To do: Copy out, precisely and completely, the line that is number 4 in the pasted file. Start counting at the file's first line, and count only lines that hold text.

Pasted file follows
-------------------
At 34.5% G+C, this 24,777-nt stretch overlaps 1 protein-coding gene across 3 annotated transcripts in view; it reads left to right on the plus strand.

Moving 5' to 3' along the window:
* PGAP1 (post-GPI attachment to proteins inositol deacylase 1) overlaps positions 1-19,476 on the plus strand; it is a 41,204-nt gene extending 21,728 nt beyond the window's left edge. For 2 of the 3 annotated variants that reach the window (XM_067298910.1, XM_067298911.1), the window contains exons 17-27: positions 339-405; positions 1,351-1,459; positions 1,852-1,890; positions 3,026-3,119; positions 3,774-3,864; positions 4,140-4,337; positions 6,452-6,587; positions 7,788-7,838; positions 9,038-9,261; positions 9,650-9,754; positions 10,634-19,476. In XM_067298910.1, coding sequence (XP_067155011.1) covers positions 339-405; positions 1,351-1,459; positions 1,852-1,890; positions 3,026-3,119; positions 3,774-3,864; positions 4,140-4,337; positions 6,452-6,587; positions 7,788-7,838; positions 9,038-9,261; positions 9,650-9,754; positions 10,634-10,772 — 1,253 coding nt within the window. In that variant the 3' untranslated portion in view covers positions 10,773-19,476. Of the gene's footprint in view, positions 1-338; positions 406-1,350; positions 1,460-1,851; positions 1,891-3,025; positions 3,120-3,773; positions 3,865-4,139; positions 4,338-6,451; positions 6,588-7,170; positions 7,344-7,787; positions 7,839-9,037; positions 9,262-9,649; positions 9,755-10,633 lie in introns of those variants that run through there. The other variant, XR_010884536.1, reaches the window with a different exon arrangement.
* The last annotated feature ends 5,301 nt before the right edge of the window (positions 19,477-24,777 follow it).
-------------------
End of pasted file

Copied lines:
* The last annotated feature ends 5,301 nt before the right edge of the window (positions 19,477-24,777 follow it).